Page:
Favazzina 2012 Bridge
Favazzina 2012 Bridge
Viadotto Favazzina 2012
Favazzina, Calabria, Italy
482 feet high / 147 meters high
722 foot span / 220 meter span
Outside of China, no other highway exists on earth with as many high bridges as Italy’s A3 motorway. Constructed in a Frankenstein-like fashion in bits and pieces throughout the 1960s and 1970s, this laboratory of Italian civil engineering stretches 300 miles (483 kms) from Napoli to the tip of Italy’s boot near the island of Sicily. The last few miles of the motorway traverse some of the most spectacular coastal terrain in all of Italy. In recent years, the mountain motorway has become congested as well as unsafe with no shoulders and curves that are too tight. Now underway is a huge reconstruction of the most troublesome stretches. New tunnels, wider curves and wider shoulders in both directions will make the original Autostrada Napoli-Reggio Calabria a thing of the past.
The largest bridge to be replaced in the Calabria region, near the Mediterranean coastline, will be Favazzina. The original twin structure was designed by Italy’s famous bridge engineer Ricardo Morandi and was unique for having clothespin shaped piers that were split all the way up to the roadway where they finally met hundreds of feet above the ground. Unlike nearby Sfalassa, which is being widened, Favazzina must be completely replaced by a new structure that will be parallel to the old bridge. Like the original Favazzina, the new alignment puts the bridge between two long tunnels. As sad as it will be to see Morandi’s handiwork toppled to the ground, the new Favazzina is a sharp looking replacement with a design nearly as unique as the original.
Italians have always been the masters of the strut frame bridge and no larger example exists in the world than the aforementioned Sfalassa Gorge bridge located just a few miles north of Favazzina. So it is no surprise that a strut frame design was chosen for the new Viadotto Favazzina. Unlike previous Italian bridges, the struts on the new Favazzina have a slight bend in them. This subtle curve eliminates any bending forces inherent in a straight beam from gravity and allows just the compressive forces to flow naturally through the strut. This catenary-like arching effect further complicates the already gray area of how much a strut frame bridge is an arch or a beam. There are a several other large European bridges with curving struts including the Longeray railway viaduct in France, the Rombachtal high speed railway viaduct in Germany and the Narón viaduct on the A6 motorway in Spain.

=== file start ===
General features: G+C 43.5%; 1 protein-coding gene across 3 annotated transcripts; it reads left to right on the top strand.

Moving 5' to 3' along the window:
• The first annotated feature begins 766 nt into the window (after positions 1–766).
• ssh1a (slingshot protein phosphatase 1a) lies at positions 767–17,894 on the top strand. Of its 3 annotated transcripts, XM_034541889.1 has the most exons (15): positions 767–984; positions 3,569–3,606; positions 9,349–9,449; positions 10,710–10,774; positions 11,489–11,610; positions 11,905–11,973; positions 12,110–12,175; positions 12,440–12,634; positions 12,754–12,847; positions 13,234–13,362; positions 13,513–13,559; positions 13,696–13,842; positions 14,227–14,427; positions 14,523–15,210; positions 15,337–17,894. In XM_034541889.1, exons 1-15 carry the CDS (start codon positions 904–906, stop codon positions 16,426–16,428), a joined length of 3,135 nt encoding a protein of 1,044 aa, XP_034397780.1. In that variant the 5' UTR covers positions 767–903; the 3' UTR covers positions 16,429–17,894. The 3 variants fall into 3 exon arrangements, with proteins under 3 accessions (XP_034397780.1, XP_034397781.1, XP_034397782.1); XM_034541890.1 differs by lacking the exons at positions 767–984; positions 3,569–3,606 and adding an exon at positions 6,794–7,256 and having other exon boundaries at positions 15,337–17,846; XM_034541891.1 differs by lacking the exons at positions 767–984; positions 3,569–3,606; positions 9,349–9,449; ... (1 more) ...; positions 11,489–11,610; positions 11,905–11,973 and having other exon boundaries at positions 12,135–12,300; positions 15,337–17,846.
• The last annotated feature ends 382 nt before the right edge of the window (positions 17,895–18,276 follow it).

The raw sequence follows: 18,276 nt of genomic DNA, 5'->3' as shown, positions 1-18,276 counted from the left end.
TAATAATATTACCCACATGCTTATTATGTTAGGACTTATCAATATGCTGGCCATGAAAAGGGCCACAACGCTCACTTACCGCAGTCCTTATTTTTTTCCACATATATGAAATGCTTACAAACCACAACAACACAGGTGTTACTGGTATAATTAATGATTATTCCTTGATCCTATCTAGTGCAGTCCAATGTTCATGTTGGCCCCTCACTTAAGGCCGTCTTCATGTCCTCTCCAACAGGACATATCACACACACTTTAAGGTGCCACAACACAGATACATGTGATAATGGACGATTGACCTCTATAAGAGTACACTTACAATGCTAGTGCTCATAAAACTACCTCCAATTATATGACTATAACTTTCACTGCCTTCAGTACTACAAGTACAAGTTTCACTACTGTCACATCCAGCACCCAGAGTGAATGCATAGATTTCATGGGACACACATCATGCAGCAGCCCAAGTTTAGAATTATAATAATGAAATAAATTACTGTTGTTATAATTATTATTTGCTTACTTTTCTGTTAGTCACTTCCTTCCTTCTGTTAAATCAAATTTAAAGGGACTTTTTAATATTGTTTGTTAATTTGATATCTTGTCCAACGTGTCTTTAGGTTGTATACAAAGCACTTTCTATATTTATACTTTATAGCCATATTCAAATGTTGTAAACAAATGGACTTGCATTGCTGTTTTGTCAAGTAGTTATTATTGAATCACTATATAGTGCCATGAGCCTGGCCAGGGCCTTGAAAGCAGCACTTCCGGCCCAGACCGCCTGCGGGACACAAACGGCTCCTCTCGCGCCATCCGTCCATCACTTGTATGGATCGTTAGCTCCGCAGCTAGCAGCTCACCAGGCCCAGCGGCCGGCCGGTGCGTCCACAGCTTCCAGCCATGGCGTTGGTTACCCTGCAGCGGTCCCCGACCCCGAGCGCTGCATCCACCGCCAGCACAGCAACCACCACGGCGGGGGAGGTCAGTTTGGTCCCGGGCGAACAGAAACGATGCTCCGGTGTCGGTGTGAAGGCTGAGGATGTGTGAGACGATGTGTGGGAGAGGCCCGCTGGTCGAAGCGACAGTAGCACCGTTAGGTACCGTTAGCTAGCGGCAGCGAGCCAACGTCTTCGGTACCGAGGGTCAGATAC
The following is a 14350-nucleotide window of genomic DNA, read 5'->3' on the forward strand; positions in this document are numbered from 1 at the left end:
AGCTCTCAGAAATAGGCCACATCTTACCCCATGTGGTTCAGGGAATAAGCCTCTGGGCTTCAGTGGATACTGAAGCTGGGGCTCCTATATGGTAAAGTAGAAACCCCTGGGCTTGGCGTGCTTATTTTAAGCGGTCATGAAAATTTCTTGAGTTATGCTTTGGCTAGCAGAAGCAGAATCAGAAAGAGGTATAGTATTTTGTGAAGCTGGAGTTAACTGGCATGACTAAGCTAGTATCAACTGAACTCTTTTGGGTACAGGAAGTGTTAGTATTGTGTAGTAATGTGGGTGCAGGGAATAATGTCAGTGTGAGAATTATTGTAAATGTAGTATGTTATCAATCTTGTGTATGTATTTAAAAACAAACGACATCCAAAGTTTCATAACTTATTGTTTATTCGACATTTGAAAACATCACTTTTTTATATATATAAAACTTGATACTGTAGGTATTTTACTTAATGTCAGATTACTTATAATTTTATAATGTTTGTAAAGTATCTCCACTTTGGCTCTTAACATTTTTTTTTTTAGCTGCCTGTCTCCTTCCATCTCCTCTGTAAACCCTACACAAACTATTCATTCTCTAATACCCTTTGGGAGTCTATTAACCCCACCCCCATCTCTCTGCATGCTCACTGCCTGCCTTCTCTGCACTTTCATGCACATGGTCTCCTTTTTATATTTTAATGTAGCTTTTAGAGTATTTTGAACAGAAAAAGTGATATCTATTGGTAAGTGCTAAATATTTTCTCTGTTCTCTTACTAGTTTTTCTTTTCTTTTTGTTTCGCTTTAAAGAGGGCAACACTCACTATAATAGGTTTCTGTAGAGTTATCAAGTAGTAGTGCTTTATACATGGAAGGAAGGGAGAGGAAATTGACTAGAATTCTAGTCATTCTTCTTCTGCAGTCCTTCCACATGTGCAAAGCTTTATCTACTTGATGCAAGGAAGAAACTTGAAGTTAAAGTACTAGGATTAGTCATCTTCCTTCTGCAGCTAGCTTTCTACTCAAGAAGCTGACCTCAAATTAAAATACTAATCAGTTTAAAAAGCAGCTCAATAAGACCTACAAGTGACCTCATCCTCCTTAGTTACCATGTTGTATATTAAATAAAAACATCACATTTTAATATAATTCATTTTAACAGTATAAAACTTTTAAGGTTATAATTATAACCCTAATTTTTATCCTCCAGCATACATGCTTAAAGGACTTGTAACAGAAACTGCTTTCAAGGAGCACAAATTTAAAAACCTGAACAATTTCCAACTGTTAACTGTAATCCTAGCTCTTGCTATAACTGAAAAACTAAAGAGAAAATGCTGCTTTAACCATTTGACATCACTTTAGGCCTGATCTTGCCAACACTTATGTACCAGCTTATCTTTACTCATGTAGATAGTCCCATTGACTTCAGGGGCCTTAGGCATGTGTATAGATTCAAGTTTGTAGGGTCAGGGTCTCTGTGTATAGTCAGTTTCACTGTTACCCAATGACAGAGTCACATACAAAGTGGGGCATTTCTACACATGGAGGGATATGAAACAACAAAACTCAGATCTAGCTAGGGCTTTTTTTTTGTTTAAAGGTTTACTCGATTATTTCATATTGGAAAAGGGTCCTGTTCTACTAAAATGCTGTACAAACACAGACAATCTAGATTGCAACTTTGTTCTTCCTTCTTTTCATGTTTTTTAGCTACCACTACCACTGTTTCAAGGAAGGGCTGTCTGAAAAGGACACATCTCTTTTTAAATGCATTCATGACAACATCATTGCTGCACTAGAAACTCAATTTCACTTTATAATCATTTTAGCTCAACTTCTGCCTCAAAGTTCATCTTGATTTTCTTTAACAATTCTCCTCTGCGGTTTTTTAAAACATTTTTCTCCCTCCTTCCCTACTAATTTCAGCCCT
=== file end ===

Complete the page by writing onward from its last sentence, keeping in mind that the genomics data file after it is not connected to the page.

However you define it, the new Favazzina bridge continues the very Italian tradition of using big beams on big bridges to cross big valleys. Morandi’s classic Favazzina bridge may soon be gone but his legacy has spurred on a new generation of Italian engineers who are continuing to blend art and engineering on a highway that is like no other in Europe.
Favazzina 2012 Bridge Elevation
Note how the deck is being launched out from the North side in one long piece with a temporary cable stayed tower that will be removed once the ends of the two deck sections are closed in the middle. The Millau Viaduct was built in a similar fashion. Image by Martin Mergili (www.mergili.at)
An early Favazzina cable stayed bridge proposal similar to the final design.
Original Favazzina bridge satellite image.